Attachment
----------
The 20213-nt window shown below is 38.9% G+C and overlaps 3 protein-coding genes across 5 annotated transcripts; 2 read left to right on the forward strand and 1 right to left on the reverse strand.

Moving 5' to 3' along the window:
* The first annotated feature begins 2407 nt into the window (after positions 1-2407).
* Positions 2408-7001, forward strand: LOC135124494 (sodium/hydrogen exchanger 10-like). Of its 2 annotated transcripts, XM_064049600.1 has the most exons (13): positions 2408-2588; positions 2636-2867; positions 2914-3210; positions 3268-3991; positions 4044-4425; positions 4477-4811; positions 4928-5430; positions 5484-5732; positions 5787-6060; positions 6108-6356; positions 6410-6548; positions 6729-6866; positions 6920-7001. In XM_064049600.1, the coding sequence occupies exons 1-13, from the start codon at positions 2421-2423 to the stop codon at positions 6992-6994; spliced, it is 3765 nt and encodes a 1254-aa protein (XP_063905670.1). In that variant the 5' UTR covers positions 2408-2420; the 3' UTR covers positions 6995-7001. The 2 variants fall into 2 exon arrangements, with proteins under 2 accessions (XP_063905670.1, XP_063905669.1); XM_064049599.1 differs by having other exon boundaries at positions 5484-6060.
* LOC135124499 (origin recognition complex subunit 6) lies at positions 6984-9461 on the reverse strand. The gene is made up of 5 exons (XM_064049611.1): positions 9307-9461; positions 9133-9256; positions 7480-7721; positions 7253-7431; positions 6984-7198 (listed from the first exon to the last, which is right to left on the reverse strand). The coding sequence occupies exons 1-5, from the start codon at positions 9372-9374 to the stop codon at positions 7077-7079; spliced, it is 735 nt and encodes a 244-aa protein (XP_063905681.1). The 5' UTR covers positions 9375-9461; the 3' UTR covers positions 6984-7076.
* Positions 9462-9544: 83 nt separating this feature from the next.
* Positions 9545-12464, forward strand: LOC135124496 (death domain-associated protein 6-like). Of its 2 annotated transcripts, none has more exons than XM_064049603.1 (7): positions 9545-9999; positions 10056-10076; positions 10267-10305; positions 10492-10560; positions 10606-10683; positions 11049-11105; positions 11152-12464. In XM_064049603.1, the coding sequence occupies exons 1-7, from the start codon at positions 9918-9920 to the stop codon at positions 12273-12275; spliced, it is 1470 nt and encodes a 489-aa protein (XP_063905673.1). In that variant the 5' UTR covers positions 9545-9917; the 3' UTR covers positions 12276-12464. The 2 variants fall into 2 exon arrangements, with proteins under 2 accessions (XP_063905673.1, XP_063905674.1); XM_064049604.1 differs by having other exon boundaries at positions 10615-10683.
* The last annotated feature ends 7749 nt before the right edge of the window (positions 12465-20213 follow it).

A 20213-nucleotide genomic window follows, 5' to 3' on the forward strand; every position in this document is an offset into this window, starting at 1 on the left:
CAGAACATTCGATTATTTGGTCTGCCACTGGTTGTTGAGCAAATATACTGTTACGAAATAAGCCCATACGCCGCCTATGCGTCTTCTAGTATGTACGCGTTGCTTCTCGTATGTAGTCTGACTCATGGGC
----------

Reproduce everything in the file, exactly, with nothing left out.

The 20213-nt window shown below is 38.9% G+C and overlaps 3 protein-coding genes across 5 annotated transcripts; 2 read left to right on the forward strand and 1 right to left on the reverse strand.

Moving 5' to 3' along the window:
* The first annotated feature begins 2407 nt into the window (after positions 1-2407).
* Positions 2408-7001, forward strand: LOC135124494 (sodium/hydrogen exchanger 10-like). Of its 2 annotated transcripts, XM_064049600.1 has the most exons (13): positions 2408-2588; positions 2636-2867; positions 2914-3210; positions 3268-3991; positions 4044-4425; positions 4477-4811; positions 4928-5430; positions 5484-5732; positions 5787-6060; positions 6108-6356; positions 6410-6548; positions 6729-6866; positions 6920-7001. In XM_064049600.1, the coding sequence occupies exons 1-13, from the start codon at positions 2421-2423 to the stop codon at positions 6992-6994; spliced, it is 3765 nt and encodes a 1254-aa protein (XP_063905670.1). In that variant the 5' UTR covers positions 2408-2420; the 3' UTR covers positions 6995-7001. The 2 variants fall into 2 exon arrangements, with proteins under 2 accessions (XP_063905670.1, XP_063905669.1); XM_064049599.1 differs by having other exon boundaries at positions 5484-6060.
* LOC135124499 (origin recognition complex subunit 6) lies at positions 6984-9461 on the reverse strand. The gene is made up of 5 exons (XM_064049611.1): positions 9307-9461; positions 9133-9256; positions 7480-7721; positions 7253-7431; positions 6984-7198 (listed from the first exon to the last, which is right to left on the reverse strand). The coding sequence occupies exons 1-5, from the start codon at positions 9372-9374 to the stop codon at positions 7077-7079; spliced, it is 735 nt and encodes a 244-aa protein (XP_063905681.1). The 5' UTR covers positions 9375-9461; the 3' UTR covers positions 6984-7076.
* Positions 9462-9544: 83 nt separating this feature from the next.
* Positions 9545-12464, forward strand: LOC135124496 (death domain-associated protein 6-like). Of its 2 annotated transcripts, none has more exons than XM_064049603.1 (7): positions 9545-9999; positions 10056-10076; positions 10267-10305; positions 10492-10560; positions 10606-10683; positions 11049-11105; positions 11152-12464. In XM_064049603.1, the coding sequence occupies exons 1-7, from the start codon at positions 9918-9920 to the stop codon at positions 12273-12275; spliced, it is 1470 nt and encodes a 489-aa protein (XP_063905673.1). In that variant the 5' UTR covers positions 9545-9917; the 3' UTR covers positions 12276-12464. The 2 variants fall into 2 exon arrangements, with proteins under 2 accessions (XP_063905673.1, XP_063905674.1); XM_064049604.1 differs by having other exon boundaries at positions 10615-10683.
* The last annotated feature ends 7749 nt before the right edge of the window (positions 12465-20213 follow it).

A 20213-nucleotide genomic window follows, 5' to 3' on the forward strand; every position in this document is an offset into this window, starting at 1 on the left:
CAGAACATTCGATTATTTGGTCTGCCACTGGTTGTTGAGCAAATATACTGTTACGAAATAAGCCCATACGCCGCCTATGCGTCTTCTAGTATGTACGCGTTGCTTCTCGTATGTAGTCTGACTCATGGGC